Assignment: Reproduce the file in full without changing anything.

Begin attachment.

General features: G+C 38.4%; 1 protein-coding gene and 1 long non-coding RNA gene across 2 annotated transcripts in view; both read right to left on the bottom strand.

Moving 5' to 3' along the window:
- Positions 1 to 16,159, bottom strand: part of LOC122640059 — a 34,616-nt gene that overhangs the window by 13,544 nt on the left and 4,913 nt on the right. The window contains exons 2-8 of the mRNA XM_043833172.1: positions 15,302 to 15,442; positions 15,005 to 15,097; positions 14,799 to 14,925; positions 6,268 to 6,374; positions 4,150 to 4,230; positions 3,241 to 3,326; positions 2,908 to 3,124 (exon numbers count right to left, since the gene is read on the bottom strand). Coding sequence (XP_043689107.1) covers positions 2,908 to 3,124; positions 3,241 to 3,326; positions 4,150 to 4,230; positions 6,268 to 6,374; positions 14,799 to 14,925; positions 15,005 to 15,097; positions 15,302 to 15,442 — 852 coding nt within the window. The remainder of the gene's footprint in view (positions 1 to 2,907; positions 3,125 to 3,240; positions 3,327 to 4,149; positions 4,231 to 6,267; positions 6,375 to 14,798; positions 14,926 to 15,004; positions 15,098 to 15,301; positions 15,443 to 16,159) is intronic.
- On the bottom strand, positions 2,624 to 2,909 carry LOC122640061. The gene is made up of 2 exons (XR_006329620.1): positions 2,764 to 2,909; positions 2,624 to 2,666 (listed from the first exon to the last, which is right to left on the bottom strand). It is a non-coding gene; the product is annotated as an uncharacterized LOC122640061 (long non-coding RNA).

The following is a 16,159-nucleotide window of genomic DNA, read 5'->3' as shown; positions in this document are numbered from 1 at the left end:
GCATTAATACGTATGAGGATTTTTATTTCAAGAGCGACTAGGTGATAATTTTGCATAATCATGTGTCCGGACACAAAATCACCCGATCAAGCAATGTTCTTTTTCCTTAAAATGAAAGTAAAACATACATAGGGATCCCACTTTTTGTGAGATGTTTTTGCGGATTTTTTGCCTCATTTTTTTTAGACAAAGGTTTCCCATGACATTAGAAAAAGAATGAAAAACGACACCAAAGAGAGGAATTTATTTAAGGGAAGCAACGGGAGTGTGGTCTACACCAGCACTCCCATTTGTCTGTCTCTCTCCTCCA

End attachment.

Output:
General features: G+C 38.4%; 1 protein-coding gene and 1 long non-coding RNA gene across 2 annotated transcripts in view; both read right to left on the bottom strand.

Moving 5' to 3' along the window:
- Positions 1 to 16,159, bottom strand: part of LOC122640059 — a 34,616-nt gene that overhangs the window by 13,544 nt on the left and 4,913 nt on the right. The window contains exons 2-8 of the mRNA XM_043833172.1: positions 15,302 to 15,442; positions 15,005 to 15,097; positions 14,799 to 14,925; positions 6,268 to 6,374; positions 4,150 to 4,230; positions 3,241 to 3,326; positions 2,908 to 3,124 (exon numbers count right to left, since the gene is read on the bottom strand). Coding sequence (XP_043689107.1) covers positions 2,908 to 3,124; positions 3,241 to 3,326; positions 4,150 to 4,230; positions 6,268 to 6,374; positions 14,799 to 14,925; positions 15,005 to 15,097; positions 15,302 to 15,442 — 852 coding nt within the window. The remainder of the gene's footprint in view (positions 1 to 2,907; positions 3,125 to 3,240; positions 3,327 to 4,149; positions 4,231 to 6,267; positions 6,375 to 14,798; positions 14,926 to 15,004; positions 15,098 to 15,301; positions 15,443 to 16,159) is intronic.
- On the bottom strand, positions 2,624 to 2,909 carry LOC122640061. The gene is made up of 2 exons (XR_006329620.1): positions 2,764 to 2,909; positions 2,624 to 2,666 (listed from the first exon to the last, which is right to left on the bottom strand). It is a non-coding gene; the product is annotated as an uncharacterized LOC122640061 (long non-coding RNA).

The following is a 16,159-nucleotide window of genomic DNA, read 5'->3' as shown; positions in this document are numbered from 1 at the left end:
GCATTAATACGTATGAGGATTTTTATTTCAAGAGCGACTAGGTGATAATTTTGCATAATCATGTGTCCGGACACAAAATCACCCGATCAAGCAATGTTCTTTTTCCTTAAAATGAAAGTAAAACATACATAGGGATCCCACTTTTTGTGAGATGTTTTTGCGGATTTTTTGCCTCATTTTTTTTAGACAAAGGTTTCCCATGACATTAGAAAAAGAATGAAAAACGACACCAAAGAGAGGAATTTATTTAAGGGAAGCAACGGGAGTGTGGTCTACACCAGCACTCCCATTTGTCTGTCTCTCTCCTCCA